When Tom Walker meets the Devil, the Devil tells him, "I am the great patron and prompter of slave-dealers." Therefore, Irving suggests that slave traders are diabolical and are associated with the Devil himself. Later, Tom Walker is haggling with the Devil about what to do with the buried treasure the Devil will give him. At first, the Devil suggests that Tom Walker should use the money to become a slave trader:
He proposed, therefore, that Tom should employ it in the black traffic; that is to say, that he should fit out a slave-ship. This, however, Tom resolutely refused; he was bad enough in all conscience, but the devil himself could not tempt him to turn slave-trader.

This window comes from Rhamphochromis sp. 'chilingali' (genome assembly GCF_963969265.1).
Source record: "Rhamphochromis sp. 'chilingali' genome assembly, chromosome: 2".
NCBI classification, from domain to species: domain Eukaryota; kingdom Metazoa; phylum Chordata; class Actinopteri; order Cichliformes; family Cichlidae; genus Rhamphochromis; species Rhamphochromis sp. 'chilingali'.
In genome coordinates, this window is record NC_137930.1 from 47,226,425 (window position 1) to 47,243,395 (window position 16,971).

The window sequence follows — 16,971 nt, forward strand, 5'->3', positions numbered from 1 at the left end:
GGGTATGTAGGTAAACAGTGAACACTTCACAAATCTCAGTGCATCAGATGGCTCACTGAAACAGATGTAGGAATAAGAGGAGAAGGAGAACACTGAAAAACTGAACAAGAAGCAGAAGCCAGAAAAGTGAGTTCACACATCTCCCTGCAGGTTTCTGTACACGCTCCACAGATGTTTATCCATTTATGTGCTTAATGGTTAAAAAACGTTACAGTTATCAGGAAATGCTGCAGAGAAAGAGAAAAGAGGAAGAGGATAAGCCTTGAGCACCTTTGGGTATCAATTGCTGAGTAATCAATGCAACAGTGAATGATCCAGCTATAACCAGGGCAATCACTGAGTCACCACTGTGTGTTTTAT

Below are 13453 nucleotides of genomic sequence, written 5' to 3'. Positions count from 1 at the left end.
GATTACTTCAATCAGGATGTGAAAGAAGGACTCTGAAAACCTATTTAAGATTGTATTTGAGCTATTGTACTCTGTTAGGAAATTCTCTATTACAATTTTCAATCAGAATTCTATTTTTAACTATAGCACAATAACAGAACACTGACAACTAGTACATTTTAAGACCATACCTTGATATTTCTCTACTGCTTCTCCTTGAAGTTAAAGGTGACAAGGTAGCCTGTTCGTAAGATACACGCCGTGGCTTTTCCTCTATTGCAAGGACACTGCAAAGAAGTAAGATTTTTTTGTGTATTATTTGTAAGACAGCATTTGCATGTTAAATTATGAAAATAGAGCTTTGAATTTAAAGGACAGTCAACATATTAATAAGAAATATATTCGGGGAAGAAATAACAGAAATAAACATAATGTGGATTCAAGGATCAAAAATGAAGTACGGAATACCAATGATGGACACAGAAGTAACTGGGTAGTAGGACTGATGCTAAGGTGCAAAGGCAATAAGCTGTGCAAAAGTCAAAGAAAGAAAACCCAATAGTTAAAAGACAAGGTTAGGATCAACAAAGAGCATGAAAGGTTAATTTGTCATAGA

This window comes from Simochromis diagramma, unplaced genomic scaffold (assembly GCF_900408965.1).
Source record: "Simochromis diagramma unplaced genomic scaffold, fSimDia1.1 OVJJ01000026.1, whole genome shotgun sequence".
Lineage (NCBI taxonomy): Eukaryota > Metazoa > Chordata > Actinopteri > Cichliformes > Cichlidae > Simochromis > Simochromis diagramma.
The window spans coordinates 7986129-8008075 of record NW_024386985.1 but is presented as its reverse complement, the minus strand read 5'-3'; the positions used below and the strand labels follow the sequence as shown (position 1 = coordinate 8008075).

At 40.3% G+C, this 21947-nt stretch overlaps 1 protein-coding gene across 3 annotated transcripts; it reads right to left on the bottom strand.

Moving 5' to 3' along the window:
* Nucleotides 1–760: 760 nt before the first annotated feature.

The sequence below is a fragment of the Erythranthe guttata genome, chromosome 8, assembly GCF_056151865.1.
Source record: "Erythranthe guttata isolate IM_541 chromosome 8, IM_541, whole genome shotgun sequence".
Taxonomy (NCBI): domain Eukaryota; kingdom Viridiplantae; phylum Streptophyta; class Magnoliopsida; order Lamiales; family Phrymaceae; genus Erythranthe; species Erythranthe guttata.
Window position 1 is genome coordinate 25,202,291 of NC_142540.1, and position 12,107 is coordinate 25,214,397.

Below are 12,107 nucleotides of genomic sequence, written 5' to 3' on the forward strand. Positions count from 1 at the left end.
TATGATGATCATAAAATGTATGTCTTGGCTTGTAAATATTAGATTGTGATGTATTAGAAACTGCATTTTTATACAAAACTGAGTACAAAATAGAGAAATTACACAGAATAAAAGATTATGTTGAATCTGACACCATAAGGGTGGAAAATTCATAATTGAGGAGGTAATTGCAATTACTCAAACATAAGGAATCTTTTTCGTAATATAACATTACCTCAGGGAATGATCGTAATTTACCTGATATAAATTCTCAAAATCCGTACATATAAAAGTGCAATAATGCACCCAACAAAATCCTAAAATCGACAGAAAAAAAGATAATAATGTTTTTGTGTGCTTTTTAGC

Even Tom Walker, who is totally amoral, cringes at the thought of fitting out a slave ship and becoming a slave trader. Tom eventually becomes a heartless money lender, but this profession, evil though it might be, is implied to be better than that of a slave trader. The devil's suggestion that Tom enter the slave trade implies that Irving felt slaving was the most barbaric and evil business that a person could be involved in. If Tom Walker, who is without a conscience, refuses to enter slave-traading, it is understood to be the quintessence of evil and immorality.